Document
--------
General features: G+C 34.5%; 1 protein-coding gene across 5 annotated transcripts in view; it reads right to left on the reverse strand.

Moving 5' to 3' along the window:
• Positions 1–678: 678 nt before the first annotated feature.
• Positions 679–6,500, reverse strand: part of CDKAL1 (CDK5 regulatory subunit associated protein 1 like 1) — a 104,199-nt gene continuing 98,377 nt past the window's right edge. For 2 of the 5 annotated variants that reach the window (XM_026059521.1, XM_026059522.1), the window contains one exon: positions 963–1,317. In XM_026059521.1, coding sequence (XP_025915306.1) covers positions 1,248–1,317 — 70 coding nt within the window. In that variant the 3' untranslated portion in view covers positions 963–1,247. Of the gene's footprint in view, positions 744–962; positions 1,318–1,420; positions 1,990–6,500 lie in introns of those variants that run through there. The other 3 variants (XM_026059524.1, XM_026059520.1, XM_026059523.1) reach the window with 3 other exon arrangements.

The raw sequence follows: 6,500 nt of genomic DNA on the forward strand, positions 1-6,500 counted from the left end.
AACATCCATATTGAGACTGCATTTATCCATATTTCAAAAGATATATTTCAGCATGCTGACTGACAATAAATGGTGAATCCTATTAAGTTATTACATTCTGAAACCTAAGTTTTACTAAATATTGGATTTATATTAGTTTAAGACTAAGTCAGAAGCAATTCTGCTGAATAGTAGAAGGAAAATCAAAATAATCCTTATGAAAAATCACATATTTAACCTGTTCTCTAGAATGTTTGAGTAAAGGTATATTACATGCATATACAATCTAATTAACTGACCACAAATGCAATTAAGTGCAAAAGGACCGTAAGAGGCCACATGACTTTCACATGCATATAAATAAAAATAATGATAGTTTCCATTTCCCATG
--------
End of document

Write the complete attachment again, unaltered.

General features: G+C 34.5%; 1 protein-coding gene across 5 annotated transcripts in view; it reads right to left on the reverse strand.

Moving 5' to 3' along the window:
• Positions 1–678: 678 nt before the first annotated feature.
• Positions 679–6,500, reverse strand: part of CDKAL1 (CDK5 regulatory subunit associated protein 1 like 1) — a 104,199-nt gene continuing 98,377 nt past the window's right edge. For 2 of the 5 annotated variants that reach the window (XM_026059521.1, XM_026059522.1), the window contains one exon: positions 963–1,317. In XM_026059521.1, coding sequence (XP_025915306.1) covers positions 1,248–1,317 — 70 coding nt within the window. In that variant the 3' untranslated portion in view covers positions 963–1,247. Of the gene's footprint in view, positions 744–962; positions 1,318–1,420; positions 1,990–6,500 lie in introns of those variants that run through there. The other 3 variants (XM_026059524.1, XM_026059520.1, XM_026059523.1) reach the window with 3 other exon arrangements.

The raw sequence follows: 6,500 nt of genomic DNA on the forward strand, positions 1-6,500 counted from the left end.
AACATCCATATTGAGACTGCATTTATCCATATTTCAAAAGATATATTTCAGCATGCTGACTGACAATAAATGGTGAATCCTATTAAGTTATTACATTCTGAAACCTAAGTTTTACTAAATATTGGATTTATATTAGTTTAAGACTAAGTCAGAAGCAATTCTGCTGAATAGTAGAAGGAAAATCAAAATAATCCTTATGAAAAATCACATATTTAACCTGTTCTCTAGAATGTTTGAGTAAAGGTATATTACATGCATATACAATCTAATTAACTGACCACAAATGCAATTAAGTGCAAAAGGACCGTAAGAGGCCACATGACTTTCACATGCATATAAATAAAAATAATGATAGTTTCCATTTCCCATG